GROTH: How did it do?

KUBERT: Very well in Europe. Poorly in the United States. It was published by Malibu under the Platinum label. They did a nice job of packaging, but it didn’t sell well.

GROTH; Well, it wasn’t superheroes. [Kubert laughs.] And it didn’t look like Todd McFarlane.

Oh, Malibu published the first volume, so the two I’ve read here are the second and third.

Anyway, that was it for Epic Comics in the 90s… I’ve tried to do some research to find out what the story was behind Epic being shut down (beyond Marvel Comics generally being in the toilet — they would file for bankruptcy a couple years later), but I’ve come up with … nothing. Not even a note in the Comics Journal.

There’s this news item in The Comics Journal #161, page 24:



‘Quite frankly, Marvel is not paying rates or
royalties that are competitive with what Malibu
and Dark Horse are offering,” Starlin told the
Journal. “In the meantime, Marvel is promising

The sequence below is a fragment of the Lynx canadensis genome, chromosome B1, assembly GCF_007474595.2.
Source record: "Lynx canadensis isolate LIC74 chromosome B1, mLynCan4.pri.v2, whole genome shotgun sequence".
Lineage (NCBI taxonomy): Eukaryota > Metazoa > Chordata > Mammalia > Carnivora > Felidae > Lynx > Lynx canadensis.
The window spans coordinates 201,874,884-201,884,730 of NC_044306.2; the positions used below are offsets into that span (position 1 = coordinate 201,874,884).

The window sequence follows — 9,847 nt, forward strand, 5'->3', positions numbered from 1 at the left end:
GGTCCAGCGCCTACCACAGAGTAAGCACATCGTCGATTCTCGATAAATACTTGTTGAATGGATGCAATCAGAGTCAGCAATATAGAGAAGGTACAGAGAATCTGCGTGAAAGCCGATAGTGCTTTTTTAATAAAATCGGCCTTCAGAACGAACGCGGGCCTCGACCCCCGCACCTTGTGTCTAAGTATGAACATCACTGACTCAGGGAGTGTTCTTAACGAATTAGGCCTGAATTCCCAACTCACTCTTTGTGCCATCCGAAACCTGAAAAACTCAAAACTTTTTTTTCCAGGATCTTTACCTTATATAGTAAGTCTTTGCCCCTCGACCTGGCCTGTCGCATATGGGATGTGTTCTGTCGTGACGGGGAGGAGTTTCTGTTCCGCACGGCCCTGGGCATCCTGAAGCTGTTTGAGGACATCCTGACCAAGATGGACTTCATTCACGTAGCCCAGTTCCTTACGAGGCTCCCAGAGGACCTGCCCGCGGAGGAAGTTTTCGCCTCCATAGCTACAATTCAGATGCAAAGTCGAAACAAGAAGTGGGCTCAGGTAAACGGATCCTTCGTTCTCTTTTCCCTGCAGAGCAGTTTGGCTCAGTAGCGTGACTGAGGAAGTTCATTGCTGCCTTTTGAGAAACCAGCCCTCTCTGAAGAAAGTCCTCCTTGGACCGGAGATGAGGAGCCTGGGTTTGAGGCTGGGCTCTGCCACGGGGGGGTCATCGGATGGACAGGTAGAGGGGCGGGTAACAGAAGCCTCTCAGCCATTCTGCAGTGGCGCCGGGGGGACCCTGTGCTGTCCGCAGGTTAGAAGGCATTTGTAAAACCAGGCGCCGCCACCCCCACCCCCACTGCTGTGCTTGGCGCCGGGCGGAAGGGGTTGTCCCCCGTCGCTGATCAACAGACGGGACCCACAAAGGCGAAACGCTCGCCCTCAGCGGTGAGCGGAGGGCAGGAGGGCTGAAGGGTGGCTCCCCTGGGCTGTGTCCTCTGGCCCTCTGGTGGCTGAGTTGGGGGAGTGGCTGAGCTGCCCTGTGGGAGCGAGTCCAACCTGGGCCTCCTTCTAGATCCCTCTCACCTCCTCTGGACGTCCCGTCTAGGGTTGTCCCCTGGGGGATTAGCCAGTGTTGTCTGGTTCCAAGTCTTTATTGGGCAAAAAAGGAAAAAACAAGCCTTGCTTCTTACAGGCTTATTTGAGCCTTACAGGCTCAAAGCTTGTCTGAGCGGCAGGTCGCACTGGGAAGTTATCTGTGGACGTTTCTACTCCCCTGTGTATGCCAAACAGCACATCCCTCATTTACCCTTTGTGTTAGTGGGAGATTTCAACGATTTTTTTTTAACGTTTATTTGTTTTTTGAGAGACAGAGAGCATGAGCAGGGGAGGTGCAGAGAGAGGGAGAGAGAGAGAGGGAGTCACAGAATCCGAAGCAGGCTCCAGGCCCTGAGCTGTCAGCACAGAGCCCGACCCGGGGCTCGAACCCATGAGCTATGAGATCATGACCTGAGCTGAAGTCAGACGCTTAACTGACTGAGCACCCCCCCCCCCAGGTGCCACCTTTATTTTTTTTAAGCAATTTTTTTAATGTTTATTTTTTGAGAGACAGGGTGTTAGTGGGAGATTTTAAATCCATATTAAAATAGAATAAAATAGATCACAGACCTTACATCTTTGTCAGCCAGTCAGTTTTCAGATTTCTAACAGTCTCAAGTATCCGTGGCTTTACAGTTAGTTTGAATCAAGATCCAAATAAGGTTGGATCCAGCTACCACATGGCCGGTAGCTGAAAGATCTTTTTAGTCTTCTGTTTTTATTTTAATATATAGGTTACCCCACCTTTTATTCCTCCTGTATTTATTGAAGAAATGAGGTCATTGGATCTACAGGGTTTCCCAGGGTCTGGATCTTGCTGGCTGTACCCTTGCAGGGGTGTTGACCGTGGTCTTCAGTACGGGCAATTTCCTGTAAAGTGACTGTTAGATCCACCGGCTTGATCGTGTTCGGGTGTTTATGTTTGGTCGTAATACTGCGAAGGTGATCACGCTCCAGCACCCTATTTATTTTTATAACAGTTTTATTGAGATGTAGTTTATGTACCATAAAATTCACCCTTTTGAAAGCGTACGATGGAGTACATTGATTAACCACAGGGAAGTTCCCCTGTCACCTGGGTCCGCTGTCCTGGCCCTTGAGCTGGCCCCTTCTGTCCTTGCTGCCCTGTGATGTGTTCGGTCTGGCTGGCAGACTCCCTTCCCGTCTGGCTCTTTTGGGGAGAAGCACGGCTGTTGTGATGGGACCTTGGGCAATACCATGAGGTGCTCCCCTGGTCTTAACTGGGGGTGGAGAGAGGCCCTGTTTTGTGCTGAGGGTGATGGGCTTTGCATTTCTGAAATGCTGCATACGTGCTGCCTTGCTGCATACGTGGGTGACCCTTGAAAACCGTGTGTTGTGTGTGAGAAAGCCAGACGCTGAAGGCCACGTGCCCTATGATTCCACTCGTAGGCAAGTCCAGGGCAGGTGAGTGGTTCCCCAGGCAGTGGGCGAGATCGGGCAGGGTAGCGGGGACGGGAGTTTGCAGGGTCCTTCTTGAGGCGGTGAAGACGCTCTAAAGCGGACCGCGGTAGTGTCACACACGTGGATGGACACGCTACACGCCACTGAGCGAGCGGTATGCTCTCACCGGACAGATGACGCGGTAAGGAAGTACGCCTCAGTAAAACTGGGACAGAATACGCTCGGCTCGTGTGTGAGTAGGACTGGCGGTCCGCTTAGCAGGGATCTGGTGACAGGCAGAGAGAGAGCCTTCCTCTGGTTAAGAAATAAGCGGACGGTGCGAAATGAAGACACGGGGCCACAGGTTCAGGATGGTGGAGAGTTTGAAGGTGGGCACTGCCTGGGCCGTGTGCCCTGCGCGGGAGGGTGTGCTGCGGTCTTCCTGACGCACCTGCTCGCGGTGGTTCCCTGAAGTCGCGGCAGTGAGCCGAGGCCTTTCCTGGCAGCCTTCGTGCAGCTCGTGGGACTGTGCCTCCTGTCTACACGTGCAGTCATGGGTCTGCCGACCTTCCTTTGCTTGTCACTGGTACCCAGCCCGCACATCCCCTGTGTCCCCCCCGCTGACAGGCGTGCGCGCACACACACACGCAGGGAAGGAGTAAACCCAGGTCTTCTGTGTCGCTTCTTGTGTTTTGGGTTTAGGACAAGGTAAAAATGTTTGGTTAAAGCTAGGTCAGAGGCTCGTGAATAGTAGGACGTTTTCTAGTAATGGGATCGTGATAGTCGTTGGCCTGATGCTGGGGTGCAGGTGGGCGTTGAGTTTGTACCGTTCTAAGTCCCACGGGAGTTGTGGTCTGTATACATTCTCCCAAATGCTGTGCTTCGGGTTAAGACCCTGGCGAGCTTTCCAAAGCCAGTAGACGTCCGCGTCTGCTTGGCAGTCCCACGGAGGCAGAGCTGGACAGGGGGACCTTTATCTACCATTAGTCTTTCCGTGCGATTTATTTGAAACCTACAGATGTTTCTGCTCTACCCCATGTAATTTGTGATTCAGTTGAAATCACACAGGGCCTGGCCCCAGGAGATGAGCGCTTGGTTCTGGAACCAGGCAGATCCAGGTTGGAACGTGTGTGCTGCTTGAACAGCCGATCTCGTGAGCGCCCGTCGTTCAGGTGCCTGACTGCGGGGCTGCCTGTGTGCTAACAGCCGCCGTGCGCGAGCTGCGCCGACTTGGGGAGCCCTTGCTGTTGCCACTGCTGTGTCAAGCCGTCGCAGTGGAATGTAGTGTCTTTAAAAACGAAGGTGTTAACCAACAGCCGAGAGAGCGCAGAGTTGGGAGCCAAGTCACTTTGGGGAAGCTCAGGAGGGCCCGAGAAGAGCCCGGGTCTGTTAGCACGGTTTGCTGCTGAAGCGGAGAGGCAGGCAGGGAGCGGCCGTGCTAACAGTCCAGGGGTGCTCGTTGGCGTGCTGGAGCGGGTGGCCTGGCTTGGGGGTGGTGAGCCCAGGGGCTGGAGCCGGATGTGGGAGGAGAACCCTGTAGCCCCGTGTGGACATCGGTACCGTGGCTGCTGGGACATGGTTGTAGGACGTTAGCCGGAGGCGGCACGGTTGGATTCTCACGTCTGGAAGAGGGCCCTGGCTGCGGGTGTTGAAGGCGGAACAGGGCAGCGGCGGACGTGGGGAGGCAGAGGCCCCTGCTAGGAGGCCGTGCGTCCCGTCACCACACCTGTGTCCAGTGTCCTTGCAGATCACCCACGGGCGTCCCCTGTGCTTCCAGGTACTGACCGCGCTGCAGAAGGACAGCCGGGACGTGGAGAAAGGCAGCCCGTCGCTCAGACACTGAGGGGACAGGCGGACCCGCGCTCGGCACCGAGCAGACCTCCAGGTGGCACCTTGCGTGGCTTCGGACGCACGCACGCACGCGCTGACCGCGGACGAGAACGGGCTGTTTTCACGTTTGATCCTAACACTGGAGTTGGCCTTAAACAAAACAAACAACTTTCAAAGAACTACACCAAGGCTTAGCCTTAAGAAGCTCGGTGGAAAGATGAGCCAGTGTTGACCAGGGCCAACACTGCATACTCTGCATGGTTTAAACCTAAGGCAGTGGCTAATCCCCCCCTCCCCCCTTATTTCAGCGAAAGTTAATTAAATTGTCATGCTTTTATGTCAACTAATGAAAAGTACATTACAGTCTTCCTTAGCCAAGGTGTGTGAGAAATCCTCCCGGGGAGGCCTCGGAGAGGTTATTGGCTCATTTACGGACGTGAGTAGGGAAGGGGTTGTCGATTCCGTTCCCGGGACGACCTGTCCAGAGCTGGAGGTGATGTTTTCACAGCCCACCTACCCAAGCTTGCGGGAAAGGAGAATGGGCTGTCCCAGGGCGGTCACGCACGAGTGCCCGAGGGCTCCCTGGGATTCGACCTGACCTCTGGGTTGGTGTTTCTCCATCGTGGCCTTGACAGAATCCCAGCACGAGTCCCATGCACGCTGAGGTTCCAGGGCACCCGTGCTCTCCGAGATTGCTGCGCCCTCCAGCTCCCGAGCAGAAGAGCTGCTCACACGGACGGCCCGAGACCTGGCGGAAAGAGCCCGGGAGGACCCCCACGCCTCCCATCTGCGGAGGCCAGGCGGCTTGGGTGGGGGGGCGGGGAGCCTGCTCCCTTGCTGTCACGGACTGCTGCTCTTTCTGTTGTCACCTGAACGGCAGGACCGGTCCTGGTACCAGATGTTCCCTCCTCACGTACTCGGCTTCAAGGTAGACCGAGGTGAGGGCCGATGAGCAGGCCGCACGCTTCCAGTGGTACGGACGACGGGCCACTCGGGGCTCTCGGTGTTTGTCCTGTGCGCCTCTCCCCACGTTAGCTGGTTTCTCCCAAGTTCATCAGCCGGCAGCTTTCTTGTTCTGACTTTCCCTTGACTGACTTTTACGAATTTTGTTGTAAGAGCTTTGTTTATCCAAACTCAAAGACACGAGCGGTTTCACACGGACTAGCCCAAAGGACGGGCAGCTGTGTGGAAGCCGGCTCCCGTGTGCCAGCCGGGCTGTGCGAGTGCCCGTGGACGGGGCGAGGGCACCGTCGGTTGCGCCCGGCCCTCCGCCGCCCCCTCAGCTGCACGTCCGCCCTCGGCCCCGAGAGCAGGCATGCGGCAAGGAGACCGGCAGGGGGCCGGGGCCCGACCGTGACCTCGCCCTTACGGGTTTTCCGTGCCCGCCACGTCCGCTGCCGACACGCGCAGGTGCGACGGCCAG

to up their rates. They began promising this about
Six months ago, saying that they ‘re having ahard
time finding the money for raises while at the
same time they’re telling their stockholders that
for every dollartheyspend, they’re getting $1.42
back. They’ retryingtoconvince us it’s both ways
but it can only be One way Or the other. That, I
feel, is dishonest. And I think it’s self-destruc-
tive on their part. From my point of view that is
really the Crux Of what it’s all about.”


Falco expressed surprise at Starlin ‘s tone and said
he had received Starlin’s proposal and had acted
on it. “My initial reaction when I read it was that
it fit more into Epic,” DeFalco said. “I showed
it to Carl Potts. Carl told me he had already seen
it and gotten back to Starlin and given him an
‘ ‘In my own stupidity, I assumed that ifCarl,
as an executive at Marvel, got back to him, then
that meant Marvel had gotten back to him. I
didn’t realize he was waiting for me as an indi-
vidual to get back to him. I’m kind of at a loss